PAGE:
September 17 - The Fed Leaves Interest Rates Unchanged; Ignorance and Belligerence on Display in Foreign Policy Debate; Winners and Losers in the GOP Presidential Debate

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Full Program


Part 1

We begin with the Federal Reserve’s decision today to keep interest rates unchanged and speak with Robert Johnson, the Executive Director of the Institute for New Economic Thinking who previously was Chief Economist of the U.S. Senate Banking Committee and the Budget Committee. We discuss the assumption that, after eight years of trying to stimulate growth, Fed officials still lack confidence in the resilience of the economy, and also examine arguments against the almost zero interest rate policy that hurts pension funds, insurance companies and contributes to record low savings, while the anticipation that the Fed’s Quantitative Easing or QE will end soon, is creating instability in emerging markets.

Part 2

Then we look into the how the Republican presidential candidates handled foreign policy issues in last night’s second debate and speak with Roger Morris, who served on the Senior Staff of the National Security Council under presidents Johnson and Nixon and is the author of “Between the Graves: America, Afghanistan and the Politics of Intervention” and “Kindred Rivals: America, Russia and Their Failed Ideals.” We assess the frightening levels of ignorance and belligerence, as well as the brazen distortion of recent history that had Jeb Bush claiming his brother George “kept us safe”, when clearly W failed to act on warnings that 9/11 was coming then led us into a most unnecessary and debilitating war in Iraq that we are still mired in and paying for.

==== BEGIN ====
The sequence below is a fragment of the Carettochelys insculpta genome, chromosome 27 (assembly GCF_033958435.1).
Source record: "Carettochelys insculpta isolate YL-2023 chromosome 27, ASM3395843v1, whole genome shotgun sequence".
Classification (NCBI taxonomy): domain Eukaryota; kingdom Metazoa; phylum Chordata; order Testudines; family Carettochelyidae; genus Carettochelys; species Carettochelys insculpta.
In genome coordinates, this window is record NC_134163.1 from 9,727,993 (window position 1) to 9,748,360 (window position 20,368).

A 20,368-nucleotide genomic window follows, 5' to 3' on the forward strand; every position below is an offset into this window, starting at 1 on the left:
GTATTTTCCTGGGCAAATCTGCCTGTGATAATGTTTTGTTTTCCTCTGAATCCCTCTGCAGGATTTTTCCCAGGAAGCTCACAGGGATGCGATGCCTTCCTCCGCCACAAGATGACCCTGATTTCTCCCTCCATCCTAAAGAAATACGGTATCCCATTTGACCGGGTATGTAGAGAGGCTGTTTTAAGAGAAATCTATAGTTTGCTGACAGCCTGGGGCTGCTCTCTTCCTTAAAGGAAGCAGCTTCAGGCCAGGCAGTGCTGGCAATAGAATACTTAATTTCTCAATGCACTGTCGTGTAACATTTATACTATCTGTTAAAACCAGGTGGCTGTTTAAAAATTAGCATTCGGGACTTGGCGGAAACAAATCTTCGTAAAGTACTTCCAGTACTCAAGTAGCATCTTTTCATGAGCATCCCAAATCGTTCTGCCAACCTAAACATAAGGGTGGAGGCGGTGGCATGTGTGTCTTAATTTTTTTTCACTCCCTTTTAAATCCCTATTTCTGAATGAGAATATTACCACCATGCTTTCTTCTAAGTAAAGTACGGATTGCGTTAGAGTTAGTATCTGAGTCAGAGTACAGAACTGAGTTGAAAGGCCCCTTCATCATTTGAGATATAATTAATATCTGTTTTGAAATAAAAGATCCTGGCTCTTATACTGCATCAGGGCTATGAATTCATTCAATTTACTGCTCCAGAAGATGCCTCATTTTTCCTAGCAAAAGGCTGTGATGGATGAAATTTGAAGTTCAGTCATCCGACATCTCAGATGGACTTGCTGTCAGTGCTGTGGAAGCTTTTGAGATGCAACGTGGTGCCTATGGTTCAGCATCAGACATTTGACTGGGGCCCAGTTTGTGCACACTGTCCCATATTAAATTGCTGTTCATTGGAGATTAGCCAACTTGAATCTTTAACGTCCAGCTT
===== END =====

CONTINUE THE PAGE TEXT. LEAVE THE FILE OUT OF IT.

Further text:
Part 3

Then finally we get a rundown on the winners and losers in last night’s Republican presidential debate with David Graham, a staff writer at The Atlantic where his latest article is “Who Won the Second Republican Presidential Debate?” We discuss how CNN’s format that encouraged sniping among the candidates by allowing anyone who was insulted an automatic rebuttal, led to a chain reaction of junior high name-calling that prevented any semblance of substance that may or may not have been forthcoming.